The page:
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“America has already lost the Afghan war.”

By Syed Nazakat in Kabul

In late 1994, Mullah Abdul Zaeef travelled 32 kilometres outside Kandahar to a wide, fertile valley of wheat fields to meet an old friend—a low profile anti-Soviet mujahid called Mullah Mohammed Omar. Frustrated by the warlords’ looting and atrocities, Zaeef told his old mate that they had to get rid of the banditry and lawlessness in Afghanistan following the Soviet departure. Six weeks later, they met a group of local mullahs in a white mosque in Sangisar, Kandahar. That evening BBC broke the news that a movement of Islamic students’ militia has been launched in Kandahar. That was the birth of the Taliban.

After the Taliban took power, Zaeef served as a minister and then as ambassador to Pakistan, until the regime was overthrown in late 2001 by US-led troops. Zaeef was the youthful, international face of the Taliban.

Living in Kabul’s Pashtun-dominated Khush-Haal neighbourhood, the 44-year-old is under the constant watch of American and Afghan intelligence. Our meeting took place only after negotiating a cordon of intelligence officers. Unlike other Taliban officials who defected after the US-led forces swept Afghanistan, Zaeef still has credibility with the Taliban fighters. As the world tries to understand the Taliban, Zaeef has received many high-ranking officials from the United Nations, the US, the European Union and NATO in his house. He was invited to Riyadh by King Abdullah of Saudi Arabia to initiate talks with the Taliban. It is a dramatic change of events for a man who had spent three years from 2002 in Guantanamo Bay and who, until July last year, was on the UN list of known terrorists.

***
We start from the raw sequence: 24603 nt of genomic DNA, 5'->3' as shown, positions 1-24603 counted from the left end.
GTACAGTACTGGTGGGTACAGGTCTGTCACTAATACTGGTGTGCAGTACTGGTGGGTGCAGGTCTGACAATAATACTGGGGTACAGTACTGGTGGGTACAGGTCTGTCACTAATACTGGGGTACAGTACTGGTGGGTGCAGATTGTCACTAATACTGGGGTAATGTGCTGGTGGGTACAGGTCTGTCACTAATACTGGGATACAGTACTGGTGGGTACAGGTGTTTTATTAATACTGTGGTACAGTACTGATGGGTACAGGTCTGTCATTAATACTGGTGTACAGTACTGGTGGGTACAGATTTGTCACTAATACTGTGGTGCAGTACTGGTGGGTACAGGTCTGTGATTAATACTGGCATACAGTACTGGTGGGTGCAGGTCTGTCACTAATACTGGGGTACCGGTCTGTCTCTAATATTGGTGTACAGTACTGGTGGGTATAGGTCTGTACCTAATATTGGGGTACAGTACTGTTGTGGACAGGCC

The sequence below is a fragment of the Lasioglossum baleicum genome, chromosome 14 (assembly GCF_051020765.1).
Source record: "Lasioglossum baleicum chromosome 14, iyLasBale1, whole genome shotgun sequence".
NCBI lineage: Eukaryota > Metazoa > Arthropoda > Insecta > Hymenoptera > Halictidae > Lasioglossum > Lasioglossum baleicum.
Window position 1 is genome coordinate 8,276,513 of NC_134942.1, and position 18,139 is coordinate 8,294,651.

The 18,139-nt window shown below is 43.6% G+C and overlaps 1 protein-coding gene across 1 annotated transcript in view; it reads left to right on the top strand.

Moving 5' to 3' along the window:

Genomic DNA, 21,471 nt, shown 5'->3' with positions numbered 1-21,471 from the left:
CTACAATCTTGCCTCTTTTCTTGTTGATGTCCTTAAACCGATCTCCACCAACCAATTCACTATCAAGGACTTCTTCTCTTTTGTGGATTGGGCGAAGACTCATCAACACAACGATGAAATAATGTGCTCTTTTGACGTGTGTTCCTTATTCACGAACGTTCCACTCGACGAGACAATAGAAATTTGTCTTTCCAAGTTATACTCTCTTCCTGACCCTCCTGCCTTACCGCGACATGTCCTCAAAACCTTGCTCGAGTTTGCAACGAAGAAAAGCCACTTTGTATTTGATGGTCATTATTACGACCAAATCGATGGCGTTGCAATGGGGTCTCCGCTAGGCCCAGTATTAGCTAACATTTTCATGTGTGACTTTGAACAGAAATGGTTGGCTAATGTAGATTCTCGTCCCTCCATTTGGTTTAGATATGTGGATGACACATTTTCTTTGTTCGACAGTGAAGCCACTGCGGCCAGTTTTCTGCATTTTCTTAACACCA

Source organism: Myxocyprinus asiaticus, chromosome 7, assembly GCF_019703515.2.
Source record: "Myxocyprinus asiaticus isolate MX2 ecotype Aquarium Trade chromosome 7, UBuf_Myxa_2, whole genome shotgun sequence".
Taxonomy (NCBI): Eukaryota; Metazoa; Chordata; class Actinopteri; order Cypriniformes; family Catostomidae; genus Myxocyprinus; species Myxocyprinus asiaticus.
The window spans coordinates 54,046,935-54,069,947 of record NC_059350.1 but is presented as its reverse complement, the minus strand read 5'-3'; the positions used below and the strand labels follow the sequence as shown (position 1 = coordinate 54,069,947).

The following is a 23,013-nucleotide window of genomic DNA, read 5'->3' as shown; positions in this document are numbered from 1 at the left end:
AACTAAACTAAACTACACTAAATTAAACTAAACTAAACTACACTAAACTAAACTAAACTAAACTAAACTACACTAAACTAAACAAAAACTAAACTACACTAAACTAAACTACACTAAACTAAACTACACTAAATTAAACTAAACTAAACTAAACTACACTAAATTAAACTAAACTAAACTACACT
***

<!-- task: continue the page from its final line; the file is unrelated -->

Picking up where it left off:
Zaeef’s views are said to reflect those of the Taliban leadership. And many people in Afghanistan believe that negotiations, if any, between the Taliban and the Americans, will go through this man. Zaeef spoke to THE WEEK about the Taliban, Mullah Omar and why he thinks the US will lose the war in Afghanistan. In a country where suspicion about foreigners prevails, India is viewed favourably. Zaeef recognises India’s role in the development of Afghanistan.

Though India wants the war to end, it favours long-term US military presence in Afghanistan to prevent the Taliban from regaining power. Indian diplomats and military planners are closely watching the emerging situation in Afghanistan and are assessing whether there is a chance for negotiation with the Taliban.

Zaeef is considered a moderate, but he warns against any attempt to divide the Taliban into “good and bad Taliban”. Over Afghani tea and bread, he spoke softly, praising God in nearly every sentence. But his voice rose whenever he criticised the US, which he did often during the hour-long interview. Zaeef remains a firm believer in the Taliban cause and calls Mullah Omar Amir al-Mumineen (the commander of the faithful).

As we started the interview, Zaeef adjusted his chair to avoid sunlight.  “My eye is hurting,” he said as he cleaned his left eye, which had cataract. He wants to visit India for an eye surgery. “But I don’t know whether your government will allow me,” he said. Excerpts from the interview: 

Q.There is chaos and uncertainty in Afghanistan. How do you see the situation?